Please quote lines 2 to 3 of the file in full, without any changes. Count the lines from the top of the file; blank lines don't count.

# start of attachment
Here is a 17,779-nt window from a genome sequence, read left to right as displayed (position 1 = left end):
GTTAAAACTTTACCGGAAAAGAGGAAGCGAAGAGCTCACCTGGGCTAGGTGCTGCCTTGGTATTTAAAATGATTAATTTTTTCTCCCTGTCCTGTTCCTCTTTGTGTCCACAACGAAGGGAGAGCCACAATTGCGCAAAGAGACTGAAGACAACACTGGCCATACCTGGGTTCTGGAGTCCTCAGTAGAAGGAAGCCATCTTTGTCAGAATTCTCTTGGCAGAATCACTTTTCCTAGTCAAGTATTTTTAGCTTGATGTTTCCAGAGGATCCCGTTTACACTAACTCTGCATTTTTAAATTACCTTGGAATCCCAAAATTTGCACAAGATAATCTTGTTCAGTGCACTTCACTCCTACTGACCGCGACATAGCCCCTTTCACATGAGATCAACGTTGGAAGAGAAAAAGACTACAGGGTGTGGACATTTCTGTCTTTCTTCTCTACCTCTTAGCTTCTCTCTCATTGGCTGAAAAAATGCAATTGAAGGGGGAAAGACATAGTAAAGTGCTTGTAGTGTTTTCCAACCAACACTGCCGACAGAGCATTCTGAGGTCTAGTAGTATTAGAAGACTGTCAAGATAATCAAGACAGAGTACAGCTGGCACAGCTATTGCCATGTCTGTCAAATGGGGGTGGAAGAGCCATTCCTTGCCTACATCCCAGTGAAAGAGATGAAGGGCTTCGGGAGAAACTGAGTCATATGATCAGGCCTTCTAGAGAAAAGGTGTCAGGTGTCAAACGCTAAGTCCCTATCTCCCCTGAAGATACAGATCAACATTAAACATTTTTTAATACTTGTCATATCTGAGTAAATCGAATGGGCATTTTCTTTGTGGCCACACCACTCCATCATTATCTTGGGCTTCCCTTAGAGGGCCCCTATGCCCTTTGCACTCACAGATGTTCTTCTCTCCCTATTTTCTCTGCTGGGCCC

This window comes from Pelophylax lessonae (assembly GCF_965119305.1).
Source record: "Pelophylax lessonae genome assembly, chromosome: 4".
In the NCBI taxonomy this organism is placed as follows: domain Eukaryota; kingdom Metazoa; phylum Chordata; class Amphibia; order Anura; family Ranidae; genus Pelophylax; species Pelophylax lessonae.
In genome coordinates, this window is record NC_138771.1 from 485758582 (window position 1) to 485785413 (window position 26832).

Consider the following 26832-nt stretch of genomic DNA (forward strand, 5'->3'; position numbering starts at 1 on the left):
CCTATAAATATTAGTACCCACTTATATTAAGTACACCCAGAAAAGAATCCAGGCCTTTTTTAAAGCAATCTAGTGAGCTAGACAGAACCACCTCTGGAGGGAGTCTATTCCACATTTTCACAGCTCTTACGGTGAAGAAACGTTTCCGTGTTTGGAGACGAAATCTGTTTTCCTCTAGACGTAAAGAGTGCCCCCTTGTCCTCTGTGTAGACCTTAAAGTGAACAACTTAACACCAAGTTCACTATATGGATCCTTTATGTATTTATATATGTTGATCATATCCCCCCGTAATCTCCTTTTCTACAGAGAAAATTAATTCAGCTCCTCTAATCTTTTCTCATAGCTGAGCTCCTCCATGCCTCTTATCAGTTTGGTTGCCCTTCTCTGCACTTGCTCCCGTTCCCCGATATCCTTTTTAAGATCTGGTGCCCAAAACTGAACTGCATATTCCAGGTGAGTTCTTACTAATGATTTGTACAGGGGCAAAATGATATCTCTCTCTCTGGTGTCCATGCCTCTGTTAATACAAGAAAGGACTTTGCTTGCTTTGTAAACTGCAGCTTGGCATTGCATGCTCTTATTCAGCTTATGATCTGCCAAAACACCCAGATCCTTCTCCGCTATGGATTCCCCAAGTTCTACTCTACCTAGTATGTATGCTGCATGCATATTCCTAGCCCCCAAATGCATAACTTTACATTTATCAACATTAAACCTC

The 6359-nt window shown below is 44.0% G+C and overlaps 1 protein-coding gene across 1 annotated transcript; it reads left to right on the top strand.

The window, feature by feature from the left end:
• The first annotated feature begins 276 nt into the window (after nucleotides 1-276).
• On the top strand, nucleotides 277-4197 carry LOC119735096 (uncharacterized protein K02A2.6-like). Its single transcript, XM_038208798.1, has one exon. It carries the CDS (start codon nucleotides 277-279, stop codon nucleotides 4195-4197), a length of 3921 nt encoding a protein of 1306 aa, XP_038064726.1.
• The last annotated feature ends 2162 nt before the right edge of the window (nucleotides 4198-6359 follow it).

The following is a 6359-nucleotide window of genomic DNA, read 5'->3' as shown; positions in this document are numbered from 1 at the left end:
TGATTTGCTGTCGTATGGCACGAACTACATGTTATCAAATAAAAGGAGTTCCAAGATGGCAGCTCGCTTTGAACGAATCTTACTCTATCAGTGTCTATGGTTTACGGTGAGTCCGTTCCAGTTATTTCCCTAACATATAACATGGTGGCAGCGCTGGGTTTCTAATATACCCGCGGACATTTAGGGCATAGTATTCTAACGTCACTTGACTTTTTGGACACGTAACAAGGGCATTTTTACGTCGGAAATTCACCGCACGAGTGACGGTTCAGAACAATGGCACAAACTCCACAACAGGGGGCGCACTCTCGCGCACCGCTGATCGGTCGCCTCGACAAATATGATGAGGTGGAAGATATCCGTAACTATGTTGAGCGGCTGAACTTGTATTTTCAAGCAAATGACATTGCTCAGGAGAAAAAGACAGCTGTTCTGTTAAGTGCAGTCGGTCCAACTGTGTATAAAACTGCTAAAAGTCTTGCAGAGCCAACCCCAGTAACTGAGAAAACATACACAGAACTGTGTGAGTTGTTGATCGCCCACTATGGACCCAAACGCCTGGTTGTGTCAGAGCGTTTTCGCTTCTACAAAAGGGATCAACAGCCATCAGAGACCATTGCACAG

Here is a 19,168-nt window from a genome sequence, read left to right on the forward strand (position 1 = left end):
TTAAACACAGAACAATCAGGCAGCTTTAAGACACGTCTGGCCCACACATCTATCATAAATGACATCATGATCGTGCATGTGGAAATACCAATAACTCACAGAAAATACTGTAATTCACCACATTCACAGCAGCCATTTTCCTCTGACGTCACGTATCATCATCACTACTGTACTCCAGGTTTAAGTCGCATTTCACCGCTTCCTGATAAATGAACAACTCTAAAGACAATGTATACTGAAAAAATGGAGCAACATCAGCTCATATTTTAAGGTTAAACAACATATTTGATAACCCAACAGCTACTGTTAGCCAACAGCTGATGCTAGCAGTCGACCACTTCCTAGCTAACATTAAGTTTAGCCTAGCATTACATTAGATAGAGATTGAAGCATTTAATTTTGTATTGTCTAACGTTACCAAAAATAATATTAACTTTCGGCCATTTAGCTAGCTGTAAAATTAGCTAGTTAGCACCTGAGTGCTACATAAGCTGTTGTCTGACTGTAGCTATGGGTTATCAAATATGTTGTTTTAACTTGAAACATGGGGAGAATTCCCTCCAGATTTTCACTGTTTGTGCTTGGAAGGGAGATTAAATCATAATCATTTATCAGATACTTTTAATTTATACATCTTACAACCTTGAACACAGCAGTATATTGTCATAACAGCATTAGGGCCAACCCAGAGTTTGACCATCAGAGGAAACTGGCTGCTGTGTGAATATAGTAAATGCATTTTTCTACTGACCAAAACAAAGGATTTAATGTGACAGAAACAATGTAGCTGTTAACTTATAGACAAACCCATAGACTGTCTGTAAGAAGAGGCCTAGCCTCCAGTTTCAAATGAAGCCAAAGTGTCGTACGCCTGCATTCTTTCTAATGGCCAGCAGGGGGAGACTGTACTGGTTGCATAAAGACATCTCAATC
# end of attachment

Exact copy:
GTTAAAACTTTACCGGAAAAGAGGAAGCGAAGAGCTCACCTGGGCTAGGTGCTGCCTTGGTATTTAAAATGATTAATTTTTTCTCCCTGTCCTGTTCCTCTTTGTGTCCACAACGAAGGGAGAGCCACAATTGCGCAAAGAGACTGAAGACAACACTGGCCATACCTGGGTTCTGGAGTCCTCAGTAGAAGGAAGCCATCTTTGTCAGAATTCTCTTGGCAGAATCACTTTTCCTAGTCAAGTATTTTTAGCTTGATGTTTCCAGAGGATCCCGTTTACACTAACTCTGCATTTTTAAATTACCTTGGAATCCCAAAATTTGCACAAGATAATCTTGTTCAGTGCACTTCACTCCTACTGACCGCGACATAGCCCCTTTCACATGAGATCAACGTTGGAAGAGAAAAAGACTACAGGGTGTGGACATTTCTGTCTTTCTTCTCTACCTCTTAGCTTCTCTCTCATTGGCTGAAAAAATGCAATTGAAGGGGGAAAGACATAGTAAAGTGCTTGTAGTGTTTTCCAACCAACACTGCCGACAGAGCATTCTGAGGTCTAGTAGTATTAGAAGACTGTCAAGATAATCAAGACAGAGTACAGCTGGCACAGCTATTGCCATGTCTGTCAAATGGGGGTGGAAGAGCCATTCCTTGCCTACATCCCAGTGAAAGAGATGAAGGGCTTCGGGAGAAACTGAGTCATATGATCAGGCCTTCTAGAGAAAAGGTGTCAGGTGTCAAACGCTAAGTCCCTATCTCCCCTGAAGATACAGATCAACATTAAACATTTTTTAATACTTGTCATATCTGAGTAAATCGAATGGGCATTTTCTTTGTGGCCACACCACTCCATCATTATCTTGGGCTTCCCTTAGAGGGCCCCTATGCCCTTTGCACTCACAGATGTTCTTCTCTCCCTATTTTCTCTGCTGGGCCC

This window comes from Pelophylax lessonae (assembly GCF_965119305.1).